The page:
Impact of Colorado’s New Residential Tenant-Friendly Legislation

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By Blair E. Lichtenfels, Claire E. Hellweg & Reid M. Galbraith, Brownstein Hyatt Farber Schreck, LLP

Claire Hellweg
Blair Lichtenfels
Reid Galbraith

During the 2023 legislative session, Colorado lawmakers enacted legislation that significantly impacts the manner in which landlords draft residential leases and pursue tenants for defaults, and are permitted to evaluate prospective tenants in residential properties. Given these legislative actions, both landlords and buyers of stabilized assets should review their form and existing leases, as well as current tenant screening processes, to ensure current and future compliance with the statutory changes described below.

Prohibited Residential Lease Provisions and Landlord Actions

The first category of legislation, House Bills 23-1095 and 23-1068, prohibits a series of common landlord-friendly provisions in residential leases and voids such provisions and the actions to which they relate, even if the applicable residential lease containing such language was executed prior to this legislation being signed into law.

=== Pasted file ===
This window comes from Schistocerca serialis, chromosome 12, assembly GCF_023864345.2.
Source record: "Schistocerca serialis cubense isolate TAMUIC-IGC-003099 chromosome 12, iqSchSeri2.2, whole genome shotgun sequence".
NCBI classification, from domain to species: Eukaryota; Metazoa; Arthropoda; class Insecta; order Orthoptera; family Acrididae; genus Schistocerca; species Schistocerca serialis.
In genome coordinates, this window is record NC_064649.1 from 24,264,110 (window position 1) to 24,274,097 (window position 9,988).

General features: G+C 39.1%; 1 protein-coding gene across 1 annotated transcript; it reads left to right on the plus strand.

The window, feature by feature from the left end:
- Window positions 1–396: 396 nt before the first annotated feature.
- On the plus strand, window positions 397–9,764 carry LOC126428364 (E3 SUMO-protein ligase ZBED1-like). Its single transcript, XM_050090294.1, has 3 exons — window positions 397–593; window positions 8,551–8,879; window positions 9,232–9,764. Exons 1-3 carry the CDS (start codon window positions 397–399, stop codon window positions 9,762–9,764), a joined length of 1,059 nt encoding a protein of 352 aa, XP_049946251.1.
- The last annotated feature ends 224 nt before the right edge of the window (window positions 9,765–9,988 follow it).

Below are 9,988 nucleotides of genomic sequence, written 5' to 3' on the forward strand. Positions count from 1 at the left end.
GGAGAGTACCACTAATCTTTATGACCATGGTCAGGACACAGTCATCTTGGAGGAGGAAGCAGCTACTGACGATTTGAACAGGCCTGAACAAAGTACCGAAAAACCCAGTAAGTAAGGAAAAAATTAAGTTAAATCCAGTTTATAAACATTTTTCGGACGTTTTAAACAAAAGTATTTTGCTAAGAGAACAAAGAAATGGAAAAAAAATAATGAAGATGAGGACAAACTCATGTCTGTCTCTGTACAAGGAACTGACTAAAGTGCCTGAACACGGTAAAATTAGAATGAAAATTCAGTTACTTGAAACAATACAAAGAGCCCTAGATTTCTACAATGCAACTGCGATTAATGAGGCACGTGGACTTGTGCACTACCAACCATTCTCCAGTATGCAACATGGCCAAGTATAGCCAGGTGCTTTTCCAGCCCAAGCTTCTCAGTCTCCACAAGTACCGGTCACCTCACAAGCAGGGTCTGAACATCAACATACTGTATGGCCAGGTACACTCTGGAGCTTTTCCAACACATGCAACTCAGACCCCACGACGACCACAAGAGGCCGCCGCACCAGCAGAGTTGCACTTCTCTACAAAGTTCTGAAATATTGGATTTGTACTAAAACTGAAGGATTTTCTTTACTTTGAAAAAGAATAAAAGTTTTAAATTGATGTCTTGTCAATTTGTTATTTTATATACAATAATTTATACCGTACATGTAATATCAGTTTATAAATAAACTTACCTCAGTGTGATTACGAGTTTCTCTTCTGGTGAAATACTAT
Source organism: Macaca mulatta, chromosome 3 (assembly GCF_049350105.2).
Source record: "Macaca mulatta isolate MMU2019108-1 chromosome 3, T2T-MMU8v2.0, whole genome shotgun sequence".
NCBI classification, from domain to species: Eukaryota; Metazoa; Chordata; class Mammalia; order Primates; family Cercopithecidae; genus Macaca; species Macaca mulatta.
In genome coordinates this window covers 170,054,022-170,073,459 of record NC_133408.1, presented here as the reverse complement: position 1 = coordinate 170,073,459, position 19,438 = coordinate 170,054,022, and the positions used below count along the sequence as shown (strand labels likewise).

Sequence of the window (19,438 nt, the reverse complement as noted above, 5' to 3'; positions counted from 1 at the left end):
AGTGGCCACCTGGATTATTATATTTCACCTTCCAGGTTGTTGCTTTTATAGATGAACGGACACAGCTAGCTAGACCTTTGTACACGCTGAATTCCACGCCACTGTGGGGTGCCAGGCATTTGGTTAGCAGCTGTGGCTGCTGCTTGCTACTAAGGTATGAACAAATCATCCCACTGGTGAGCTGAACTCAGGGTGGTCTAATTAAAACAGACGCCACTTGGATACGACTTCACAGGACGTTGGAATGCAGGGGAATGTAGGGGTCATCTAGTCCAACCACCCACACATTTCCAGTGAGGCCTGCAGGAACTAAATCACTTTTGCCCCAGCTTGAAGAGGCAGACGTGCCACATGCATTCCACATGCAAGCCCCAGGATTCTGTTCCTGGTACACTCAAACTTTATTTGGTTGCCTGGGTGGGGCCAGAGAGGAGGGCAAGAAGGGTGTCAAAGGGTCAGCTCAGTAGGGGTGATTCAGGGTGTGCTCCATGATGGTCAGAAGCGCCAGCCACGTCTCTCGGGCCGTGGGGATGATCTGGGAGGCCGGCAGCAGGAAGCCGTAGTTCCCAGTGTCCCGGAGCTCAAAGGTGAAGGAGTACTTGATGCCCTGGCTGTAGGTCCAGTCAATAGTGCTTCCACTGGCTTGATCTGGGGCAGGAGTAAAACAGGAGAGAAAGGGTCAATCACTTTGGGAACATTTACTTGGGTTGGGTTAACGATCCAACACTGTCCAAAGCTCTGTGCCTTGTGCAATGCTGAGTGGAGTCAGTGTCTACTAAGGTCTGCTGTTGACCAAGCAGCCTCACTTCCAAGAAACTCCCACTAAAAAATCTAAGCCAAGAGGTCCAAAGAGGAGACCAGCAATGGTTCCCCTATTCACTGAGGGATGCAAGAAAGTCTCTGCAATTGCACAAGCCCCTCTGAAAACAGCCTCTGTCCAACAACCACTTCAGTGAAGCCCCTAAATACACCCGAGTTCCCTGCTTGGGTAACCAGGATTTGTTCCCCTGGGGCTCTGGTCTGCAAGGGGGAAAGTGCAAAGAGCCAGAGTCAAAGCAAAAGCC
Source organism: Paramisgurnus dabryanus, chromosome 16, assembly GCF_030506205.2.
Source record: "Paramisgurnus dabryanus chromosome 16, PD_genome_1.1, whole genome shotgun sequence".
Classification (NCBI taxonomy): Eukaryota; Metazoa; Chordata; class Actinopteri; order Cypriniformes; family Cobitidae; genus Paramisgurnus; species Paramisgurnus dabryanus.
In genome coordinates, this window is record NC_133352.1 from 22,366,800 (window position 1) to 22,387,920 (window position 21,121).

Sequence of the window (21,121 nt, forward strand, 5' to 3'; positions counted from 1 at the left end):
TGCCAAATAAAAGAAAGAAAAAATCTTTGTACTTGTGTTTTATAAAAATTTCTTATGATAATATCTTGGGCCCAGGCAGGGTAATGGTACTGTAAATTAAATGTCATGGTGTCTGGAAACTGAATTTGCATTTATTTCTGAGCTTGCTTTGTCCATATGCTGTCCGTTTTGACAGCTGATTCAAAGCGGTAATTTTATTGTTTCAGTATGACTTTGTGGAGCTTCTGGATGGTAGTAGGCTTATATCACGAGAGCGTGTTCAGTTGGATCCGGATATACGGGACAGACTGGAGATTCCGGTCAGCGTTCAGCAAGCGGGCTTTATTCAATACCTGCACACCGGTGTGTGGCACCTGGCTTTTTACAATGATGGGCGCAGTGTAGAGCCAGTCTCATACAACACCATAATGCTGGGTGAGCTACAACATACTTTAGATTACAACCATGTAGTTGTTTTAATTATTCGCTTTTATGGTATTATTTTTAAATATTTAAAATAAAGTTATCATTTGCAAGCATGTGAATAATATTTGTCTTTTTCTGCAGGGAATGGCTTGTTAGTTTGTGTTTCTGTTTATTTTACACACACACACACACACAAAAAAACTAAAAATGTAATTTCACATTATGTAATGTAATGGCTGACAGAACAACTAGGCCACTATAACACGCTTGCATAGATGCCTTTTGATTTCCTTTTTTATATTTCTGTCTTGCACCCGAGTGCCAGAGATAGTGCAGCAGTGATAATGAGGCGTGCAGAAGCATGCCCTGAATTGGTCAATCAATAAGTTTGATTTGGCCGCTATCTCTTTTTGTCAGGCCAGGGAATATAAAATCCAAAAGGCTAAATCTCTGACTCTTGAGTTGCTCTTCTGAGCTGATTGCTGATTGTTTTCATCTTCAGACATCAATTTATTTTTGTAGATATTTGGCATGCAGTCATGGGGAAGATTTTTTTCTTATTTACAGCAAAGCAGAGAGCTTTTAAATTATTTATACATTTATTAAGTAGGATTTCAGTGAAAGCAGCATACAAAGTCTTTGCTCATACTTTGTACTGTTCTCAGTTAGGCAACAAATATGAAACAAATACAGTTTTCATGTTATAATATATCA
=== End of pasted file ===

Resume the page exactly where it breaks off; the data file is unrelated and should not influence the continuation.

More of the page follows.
Prohibited Landlord-Friendly Lease Provisions

Specifically, House Bills 23-1095 and 23-1068 prohibit the following commonly used provisions in residential leases:

  • Imposing a penalty to a tenant stemming from the landlord issuing an eviction notice or commencing a legal action following a tenant default under their lease; 
  • Allowing only the landlord to recover attorneys’ fees in legal actions related to the lease (rather, any fee-shifting clause must award attorney fees to the prevailing party);
  • Affixing a penalty for a tenant’s failure to provide a notice of nonrenewal; 
  • Pet security deposits in excess of $300;
  • Pet rent or fees exceeding $35 per month or 1.5% of the tenant’s monthly rent, whichever is greater;
  • Allowing a provider operating under a voucher or subsidy program to pursue an action for possession based solely on the nonpayment of utilities; and 
  • Waivers of: 
    • The right to a jury trial (except in a hearing to determine possession of a dwelling unit); 
    • The ability to pursue a collective claim with other property tenants “relating to the term of the tenancy”; 
    • The implied covenant of good faith and fair dealing in connection with the lease; and
    • The implied covenant of quiet enjoyment of the leased property with respect to actions by the landlord (leases can specify that violations of the covenant of quiet enjoyment by third parties beyond the reasonable control of the landlord are waived). 

Imposition of Bulk Fee Limitations

Additionally, House Bill 23-1095 diminishes landlords’ ability to pass through property costs to tenants and collect ancillary streams of revenue from tenants outside of the base monthly rent. 

Specifically, residential leases in Colorado are now prohibited from characterizing a fee as “rent” for which an eviction remedy is available. For example, utility fees, service fees or any other charge outside of base monthly rent payments may not be categorized as “rent,” inhibiting the landlords’ ability to pursue eviction actions based solely upon nonpayment of these fees.